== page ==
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Is the new Christ Coin a fresh way of fleecing the faithful?

Is the new Christ Coin a fresh way of fleecing the faithful?

I know bugger all about cryptocurrencies such as Bitcoin, but I can’t help feeling that when Christians latch onto some newfangled method to raid wallets in order to Spread the Word, someone, somewhere is gonna get be stung. Badly!

Here is how the newly-launched Christ Coin is being flogged to the faithful:

Christ Coin is the first pre-mined Christian-based Cryptocurrency. It is used to financially reward people who read the Bible, post/view content and interact with the community on the Life Change Platform. The rewards may then be used to supplement personal income, invested for potential future gains, tithed to churches, or used to support global missions and humanitarian efforts.

We welcome everyone regardless of religious beliefs to interact and earn Christ Coins on the Life Change Platform. We intend to become the decentralized global hub for people wanting to impact the world in a positive and Christ-like manner

It’s further reported here that:

Christ Coin has a mission to meet the spiritual and practical needs of anyone, and unite Christians together as one community for the purpose of reviving hope, repairing lives, and rebuilding dreams. Built by a team of Christian entrepreneurs, Christ Coin is groundbreaking in its ability to build a global Christian community via cryptocurrency.

I’m clearly not the only one to think that the newly-launched Christ Coin smells – dare I say it – to high heaven.

Hop over to Jesus Coin for a brilliant take-down of the concept:

Using the cryptographic breakthrough of the blockchain ledger and anonymous cryptocurrencies, Jesus Coin has been developed as the currency of God’s Son. Unlike morally bereft cryptocurrencies, Jesus Coin has the unique advantage of providing global access to Jesus that’s safer and faster than ever before.

• Sin Forgiving – Jesus Coin is negotiating with churches to outsource sin forgiveness.
• Transaction Speeds – Record transaction times between you and God’s son.
• Predicted to Achieve $50bn Market Cap – Predicted by Peter (not the disciple).

‘And there would be a cryptocurrency, and it would be wondrous, and the Lord would say unto thee followers buy thee Jesus Coin, at the highest possible bonus structure’.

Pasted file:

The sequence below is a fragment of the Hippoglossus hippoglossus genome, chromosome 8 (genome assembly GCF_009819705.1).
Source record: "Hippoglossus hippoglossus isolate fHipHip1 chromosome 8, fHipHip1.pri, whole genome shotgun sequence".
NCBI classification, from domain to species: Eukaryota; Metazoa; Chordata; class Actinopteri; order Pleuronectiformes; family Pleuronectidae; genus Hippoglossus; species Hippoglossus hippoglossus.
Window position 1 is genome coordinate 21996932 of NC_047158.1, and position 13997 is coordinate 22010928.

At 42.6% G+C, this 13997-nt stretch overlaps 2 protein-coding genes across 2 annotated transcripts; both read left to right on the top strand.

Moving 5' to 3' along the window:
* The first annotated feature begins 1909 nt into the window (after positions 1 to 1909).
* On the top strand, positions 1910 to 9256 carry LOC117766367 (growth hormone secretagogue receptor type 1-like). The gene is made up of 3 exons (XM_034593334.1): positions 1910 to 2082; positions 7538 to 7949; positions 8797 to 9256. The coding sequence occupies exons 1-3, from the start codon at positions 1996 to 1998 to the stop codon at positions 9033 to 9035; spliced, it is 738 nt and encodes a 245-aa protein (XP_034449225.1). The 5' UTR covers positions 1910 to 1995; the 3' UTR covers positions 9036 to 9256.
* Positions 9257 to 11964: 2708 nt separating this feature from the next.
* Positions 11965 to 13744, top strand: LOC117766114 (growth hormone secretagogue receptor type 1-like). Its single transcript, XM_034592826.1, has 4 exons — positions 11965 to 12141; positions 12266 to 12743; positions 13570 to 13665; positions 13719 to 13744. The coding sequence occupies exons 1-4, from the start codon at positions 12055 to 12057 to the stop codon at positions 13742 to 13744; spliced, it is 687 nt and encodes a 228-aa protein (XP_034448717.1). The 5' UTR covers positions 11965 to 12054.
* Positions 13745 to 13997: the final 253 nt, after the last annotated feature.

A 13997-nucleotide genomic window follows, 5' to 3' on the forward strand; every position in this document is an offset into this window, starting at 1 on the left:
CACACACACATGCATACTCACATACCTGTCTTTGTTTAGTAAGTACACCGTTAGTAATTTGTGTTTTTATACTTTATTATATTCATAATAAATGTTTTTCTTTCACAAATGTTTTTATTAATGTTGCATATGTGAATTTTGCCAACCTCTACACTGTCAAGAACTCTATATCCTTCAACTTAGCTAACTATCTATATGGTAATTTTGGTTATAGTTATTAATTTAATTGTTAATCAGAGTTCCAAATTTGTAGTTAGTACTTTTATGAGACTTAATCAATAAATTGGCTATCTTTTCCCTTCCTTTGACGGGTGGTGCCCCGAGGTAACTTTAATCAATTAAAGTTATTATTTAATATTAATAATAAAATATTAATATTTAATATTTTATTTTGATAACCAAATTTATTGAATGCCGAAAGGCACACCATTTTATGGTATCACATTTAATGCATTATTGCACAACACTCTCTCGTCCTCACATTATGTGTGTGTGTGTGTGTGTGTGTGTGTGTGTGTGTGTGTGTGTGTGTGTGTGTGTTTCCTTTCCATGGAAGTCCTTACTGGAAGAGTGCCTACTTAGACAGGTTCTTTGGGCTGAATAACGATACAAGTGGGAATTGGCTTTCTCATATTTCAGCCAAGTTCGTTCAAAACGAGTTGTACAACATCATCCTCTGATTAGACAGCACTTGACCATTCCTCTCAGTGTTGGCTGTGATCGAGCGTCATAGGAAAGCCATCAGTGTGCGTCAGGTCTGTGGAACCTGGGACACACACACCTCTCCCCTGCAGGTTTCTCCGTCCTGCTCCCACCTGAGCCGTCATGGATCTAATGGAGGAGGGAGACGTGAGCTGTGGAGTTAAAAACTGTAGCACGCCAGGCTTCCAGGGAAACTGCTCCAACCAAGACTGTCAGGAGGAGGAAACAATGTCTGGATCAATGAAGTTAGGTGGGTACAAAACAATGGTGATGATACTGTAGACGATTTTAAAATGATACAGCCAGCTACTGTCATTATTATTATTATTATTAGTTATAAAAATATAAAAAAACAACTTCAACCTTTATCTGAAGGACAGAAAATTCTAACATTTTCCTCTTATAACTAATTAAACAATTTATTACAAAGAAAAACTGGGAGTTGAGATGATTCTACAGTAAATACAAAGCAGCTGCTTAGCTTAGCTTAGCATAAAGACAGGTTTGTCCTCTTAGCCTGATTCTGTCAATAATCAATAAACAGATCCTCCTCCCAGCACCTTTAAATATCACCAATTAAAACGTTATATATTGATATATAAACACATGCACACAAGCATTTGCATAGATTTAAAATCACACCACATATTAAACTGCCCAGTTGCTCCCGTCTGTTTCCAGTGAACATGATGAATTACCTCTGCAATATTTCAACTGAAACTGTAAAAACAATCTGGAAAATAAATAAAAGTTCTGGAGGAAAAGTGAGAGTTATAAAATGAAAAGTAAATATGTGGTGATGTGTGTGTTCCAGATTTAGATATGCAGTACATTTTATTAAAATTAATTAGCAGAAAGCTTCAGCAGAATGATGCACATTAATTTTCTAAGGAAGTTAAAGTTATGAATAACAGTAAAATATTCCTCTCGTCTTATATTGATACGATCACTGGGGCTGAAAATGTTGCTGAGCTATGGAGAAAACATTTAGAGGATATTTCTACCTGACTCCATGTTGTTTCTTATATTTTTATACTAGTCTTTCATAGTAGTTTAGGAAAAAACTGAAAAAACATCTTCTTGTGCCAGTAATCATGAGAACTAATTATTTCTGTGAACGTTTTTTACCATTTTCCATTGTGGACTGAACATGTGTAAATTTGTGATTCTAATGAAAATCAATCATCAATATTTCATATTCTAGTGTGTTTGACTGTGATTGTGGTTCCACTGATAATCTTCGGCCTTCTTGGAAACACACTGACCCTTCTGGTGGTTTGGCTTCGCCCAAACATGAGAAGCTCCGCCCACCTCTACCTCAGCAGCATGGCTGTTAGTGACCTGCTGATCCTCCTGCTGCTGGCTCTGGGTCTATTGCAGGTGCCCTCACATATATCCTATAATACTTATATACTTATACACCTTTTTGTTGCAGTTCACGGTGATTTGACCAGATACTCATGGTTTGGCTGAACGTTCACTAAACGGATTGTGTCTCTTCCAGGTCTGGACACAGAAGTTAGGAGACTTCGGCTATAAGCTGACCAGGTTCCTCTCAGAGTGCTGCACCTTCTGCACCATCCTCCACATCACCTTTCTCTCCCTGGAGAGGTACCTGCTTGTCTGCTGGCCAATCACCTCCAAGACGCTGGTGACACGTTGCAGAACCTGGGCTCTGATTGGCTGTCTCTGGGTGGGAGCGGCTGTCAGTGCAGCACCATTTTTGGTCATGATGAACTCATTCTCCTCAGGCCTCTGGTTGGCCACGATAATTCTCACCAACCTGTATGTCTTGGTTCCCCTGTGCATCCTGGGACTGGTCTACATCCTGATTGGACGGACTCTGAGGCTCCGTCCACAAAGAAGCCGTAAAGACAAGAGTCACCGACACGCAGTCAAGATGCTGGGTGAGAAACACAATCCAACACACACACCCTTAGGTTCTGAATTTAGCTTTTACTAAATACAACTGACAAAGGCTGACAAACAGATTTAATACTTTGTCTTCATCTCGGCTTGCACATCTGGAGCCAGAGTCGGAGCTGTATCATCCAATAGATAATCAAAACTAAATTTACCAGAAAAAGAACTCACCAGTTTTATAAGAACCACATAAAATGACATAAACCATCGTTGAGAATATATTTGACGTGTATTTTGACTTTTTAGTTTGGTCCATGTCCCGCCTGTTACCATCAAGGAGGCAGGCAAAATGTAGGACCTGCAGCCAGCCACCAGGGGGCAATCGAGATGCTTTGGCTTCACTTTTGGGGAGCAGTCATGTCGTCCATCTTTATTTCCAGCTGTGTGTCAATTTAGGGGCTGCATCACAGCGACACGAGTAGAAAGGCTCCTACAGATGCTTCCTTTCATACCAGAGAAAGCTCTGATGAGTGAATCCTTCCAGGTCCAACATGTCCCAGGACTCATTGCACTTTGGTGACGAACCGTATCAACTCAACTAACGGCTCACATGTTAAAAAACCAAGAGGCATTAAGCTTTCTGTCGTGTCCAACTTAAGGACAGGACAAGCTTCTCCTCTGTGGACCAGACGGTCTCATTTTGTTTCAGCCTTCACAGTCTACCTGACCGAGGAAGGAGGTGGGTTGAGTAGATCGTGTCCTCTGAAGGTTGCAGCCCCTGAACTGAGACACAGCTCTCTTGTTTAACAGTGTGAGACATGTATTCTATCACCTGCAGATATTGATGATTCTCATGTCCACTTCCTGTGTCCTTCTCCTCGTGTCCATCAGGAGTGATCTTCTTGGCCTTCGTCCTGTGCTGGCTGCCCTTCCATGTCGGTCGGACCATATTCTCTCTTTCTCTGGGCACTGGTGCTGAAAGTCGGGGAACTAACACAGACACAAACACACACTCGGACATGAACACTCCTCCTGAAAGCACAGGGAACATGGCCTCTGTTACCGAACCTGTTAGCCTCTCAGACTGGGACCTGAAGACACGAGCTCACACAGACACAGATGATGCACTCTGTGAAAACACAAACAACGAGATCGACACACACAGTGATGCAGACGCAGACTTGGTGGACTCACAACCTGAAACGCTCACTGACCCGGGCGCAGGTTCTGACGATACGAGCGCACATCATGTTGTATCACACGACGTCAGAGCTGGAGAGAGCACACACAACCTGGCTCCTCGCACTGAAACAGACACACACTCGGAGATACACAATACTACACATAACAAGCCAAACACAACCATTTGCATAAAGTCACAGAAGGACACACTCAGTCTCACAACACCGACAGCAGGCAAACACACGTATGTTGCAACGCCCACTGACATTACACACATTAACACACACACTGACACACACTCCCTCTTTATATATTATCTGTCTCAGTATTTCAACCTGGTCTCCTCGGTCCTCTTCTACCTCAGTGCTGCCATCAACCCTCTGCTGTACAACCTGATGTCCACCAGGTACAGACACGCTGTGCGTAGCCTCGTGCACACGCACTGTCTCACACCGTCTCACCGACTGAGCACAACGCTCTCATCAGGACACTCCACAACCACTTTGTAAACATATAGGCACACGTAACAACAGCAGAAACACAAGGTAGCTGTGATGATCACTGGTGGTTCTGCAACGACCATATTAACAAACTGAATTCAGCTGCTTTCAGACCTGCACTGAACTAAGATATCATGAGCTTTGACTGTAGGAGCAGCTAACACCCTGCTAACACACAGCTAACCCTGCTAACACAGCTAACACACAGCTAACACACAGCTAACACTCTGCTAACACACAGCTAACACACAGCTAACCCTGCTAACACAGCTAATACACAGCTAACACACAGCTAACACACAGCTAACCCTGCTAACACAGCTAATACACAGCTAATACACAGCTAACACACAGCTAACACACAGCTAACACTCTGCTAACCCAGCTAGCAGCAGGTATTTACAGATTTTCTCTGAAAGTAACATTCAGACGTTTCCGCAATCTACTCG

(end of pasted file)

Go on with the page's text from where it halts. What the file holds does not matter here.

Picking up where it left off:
Jesus Coin adds:

Jesus Coin is guaranteed to save all of its owners from hell (except Jews, Muslims, Hindus, Bahai, Buddhists and Sikhs).

The site even provides an hysterical video to explain the concept:

For a non-satirical but somewhat sceptical view of the Christ Coin, see this Christianity Today report, which says:

Some may baulk at the prospect of Christ Coin. In the 500th anniversary of the Protestant Reformation, these financial ‘rewards’ sound a little like digital ‘indulgences’, the medieval Catholic innovation – essentially promising heavenly blessings in exchange for earthly cash – that Martin Luther railed against.

The Christ Coin is in some ways the opposite (providing cash for godly deeds), but it does still sound a little like buying your way through the Kingdom of God. Isn’t the point of Christlike living that its costly, and isn’t done in hope of earthly reward? Getting paid to read the Bible certainly adds an incentive, but it also messes with one’s motives.

Another criticism might be that this smacks of a Christian subculture on Christian steroids. The modern Church has successfully innovated its own world of music, books, film, clothing and of course celebrity; Christian currency is next. Isn’t this only going to exacerbate a ‘bunker mentality’ where believers fear the world around them, while ‘the world’ increasingly struggles to make sense of the ever-distant faithful?

Hat tip: BarrieJohn

19 responses to “Is the new Christ Coin a fresh way of fleecing the faithful?”

  1. barriejohn says:

    Just when you thought that things couldn’t get more ridiculous…

  2. Dianne Leonard says:

    Yes! Just what I thought–this sounds like the catholic sale of indulgences to keep people out of hell! (In case you weren’t a catholic in the 50s and 60s, at that time you could buy yourself out of hell by buying “holy cards”. I remember very clearly being given money by my mom to buy such cards. It was a hard sale–the nuns and priests shamed kids who couldn’t buy them. By the time I was 9, I had realized that I was being lied to, and kept the money. Never told my mom.)

  3. Robster says:

    A digital deity? jees, hope not.

  4. 1859 says:

    What about Christ throwing his Christ-coins out of the internet temple? And wasn’t there something about a rich man,a camel, the eye of a needle and heaven?